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Russian National Orchestra in the Vatican

How often is St. Peter’s Square turned into a parking lot? The cabbie that dropped us off said he has lived in Rome for half his life, and never seen it. But that was the sight that greeted us as we were dropped off at the Paul VI Auditorium for what promised to be an enjoyable afternoon out with the Holy Father (and a few other folk).

These two days have been celebrated as “Russian Culture Days at the Vatican”, one of the key public events of which was today’s concert by the Russian National Orchestra, a gift of the Russian Patriarch Kirill I to Latin Patriarch Benedict XVI.

Metropolitan Hilarion Alfeyev, the President of the Department for External Affairs of the Patriarch of Moscow (read: top ecumenist), personally presented the gift of the concert to His Holiness, which included a Symphony in Five Parts composed by the metropolitan himself. The concert included pieces by Rachmaninov, Rimski-Korsakov, and Musorgskij by the Russian National Orchestra; a variety of pieces by the Russian National Horn Choir, and another selection from Musorgskij and Rachmaninov with the Synod Choir of Moscow before all three combined for the final Symphony piece by Metropolitan Hilarion.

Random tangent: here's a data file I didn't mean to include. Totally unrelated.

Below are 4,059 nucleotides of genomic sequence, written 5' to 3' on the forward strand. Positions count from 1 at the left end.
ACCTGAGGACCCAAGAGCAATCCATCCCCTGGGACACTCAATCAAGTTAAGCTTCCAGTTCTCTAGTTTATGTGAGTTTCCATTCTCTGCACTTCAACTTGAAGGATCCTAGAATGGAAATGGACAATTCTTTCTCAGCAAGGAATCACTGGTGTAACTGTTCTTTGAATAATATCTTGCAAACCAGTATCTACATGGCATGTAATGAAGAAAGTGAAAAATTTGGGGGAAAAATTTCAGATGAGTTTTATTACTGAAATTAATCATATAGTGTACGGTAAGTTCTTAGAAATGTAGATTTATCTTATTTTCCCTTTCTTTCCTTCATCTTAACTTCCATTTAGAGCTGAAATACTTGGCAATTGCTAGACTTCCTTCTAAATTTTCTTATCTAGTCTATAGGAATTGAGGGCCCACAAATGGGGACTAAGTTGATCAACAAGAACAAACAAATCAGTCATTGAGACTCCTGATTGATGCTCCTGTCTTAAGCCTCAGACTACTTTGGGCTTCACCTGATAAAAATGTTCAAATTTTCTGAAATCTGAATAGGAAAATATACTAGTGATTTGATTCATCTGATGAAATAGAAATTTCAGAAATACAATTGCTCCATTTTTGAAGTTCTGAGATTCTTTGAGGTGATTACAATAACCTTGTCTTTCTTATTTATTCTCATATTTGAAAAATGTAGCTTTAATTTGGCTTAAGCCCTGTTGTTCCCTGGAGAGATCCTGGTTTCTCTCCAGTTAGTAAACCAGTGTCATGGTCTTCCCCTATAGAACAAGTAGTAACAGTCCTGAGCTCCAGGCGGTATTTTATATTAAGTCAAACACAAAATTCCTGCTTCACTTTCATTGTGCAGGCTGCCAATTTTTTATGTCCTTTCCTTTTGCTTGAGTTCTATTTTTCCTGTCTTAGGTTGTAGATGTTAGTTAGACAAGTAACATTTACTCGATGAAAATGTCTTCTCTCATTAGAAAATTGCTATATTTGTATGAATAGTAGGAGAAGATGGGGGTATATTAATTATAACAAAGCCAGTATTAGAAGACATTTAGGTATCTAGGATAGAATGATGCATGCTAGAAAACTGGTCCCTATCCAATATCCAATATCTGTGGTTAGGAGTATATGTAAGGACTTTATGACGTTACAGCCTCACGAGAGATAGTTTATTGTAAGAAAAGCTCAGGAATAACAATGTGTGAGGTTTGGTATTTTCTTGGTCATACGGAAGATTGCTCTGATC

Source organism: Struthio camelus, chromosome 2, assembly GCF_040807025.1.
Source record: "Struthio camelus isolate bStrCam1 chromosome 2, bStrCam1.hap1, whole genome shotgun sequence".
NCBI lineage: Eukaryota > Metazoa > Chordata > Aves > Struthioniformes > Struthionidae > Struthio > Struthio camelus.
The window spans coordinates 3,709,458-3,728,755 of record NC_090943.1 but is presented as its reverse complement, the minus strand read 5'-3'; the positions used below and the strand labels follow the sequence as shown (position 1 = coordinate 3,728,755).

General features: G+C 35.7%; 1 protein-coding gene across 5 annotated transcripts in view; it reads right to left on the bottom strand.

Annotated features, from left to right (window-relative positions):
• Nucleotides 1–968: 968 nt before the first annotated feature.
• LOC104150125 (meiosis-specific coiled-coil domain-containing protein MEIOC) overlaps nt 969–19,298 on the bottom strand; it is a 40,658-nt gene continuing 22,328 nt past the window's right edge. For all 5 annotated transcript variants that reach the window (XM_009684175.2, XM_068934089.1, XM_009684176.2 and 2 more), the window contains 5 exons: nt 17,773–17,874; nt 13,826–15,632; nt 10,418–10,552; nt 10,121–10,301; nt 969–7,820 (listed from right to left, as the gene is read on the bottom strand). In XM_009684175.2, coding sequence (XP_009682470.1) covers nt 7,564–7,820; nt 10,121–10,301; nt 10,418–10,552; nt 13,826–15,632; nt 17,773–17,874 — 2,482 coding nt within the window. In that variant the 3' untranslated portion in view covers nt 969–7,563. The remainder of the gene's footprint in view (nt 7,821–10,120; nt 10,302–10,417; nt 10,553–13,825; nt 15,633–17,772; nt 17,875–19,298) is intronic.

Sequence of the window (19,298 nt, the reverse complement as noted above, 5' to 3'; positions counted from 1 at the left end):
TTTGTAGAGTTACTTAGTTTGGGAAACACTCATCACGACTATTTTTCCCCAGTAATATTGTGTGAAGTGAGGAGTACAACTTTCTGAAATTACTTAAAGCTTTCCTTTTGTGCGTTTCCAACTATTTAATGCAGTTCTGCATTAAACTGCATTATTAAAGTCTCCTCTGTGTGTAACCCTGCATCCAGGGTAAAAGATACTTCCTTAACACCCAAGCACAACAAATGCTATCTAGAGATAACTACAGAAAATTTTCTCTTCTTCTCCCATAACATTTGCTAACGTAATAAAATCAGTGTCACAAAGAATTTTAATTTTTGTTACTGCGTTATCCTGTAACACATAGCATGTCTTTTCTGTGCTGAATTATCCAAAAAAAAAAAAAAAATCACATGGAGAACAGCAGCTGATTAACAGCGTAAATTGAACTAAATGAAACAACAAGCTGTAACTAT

Cathedral of Christ the Savior, Seat of the Patriarch of Moscow and All Russia

On the way into the building, I kept getting saluted by the Swiss Guard. At first I kept looking to see if they were saluting everyone, or if some bishop was walking behind me. Eventually we figured that in my black suit with a small red Jerusalem cross in my lapel (a souvenir from my recent pilgrimage) they may have mistaken me for a Knight of the Holy Sepulcher! Not sure there are any this young, though!

As most know, I have an affinity for things Russian, including the music, so this was a special treat for me – to combine my love of Russia, ecumenism, the Church and the Vatican all into one event. We also got seats just behind and to the right of the Holy Father and the cardinals, which made it that much more exciting. This was my first time inside the Paul VI auditorium, which can seat about 6000 people, and which is entirely powered by solar panels on the roof.

There is no question that, with the election of Benedict XVI and even more so with the election of Kirill I, relations between Rome and Moscow have thawed considerably. We continue to pray for the unity of the world’s largest Orthodox Church and the Catholic Church, and look forward to fruits of dialogue even more beautiful than an afternoon’s concert!

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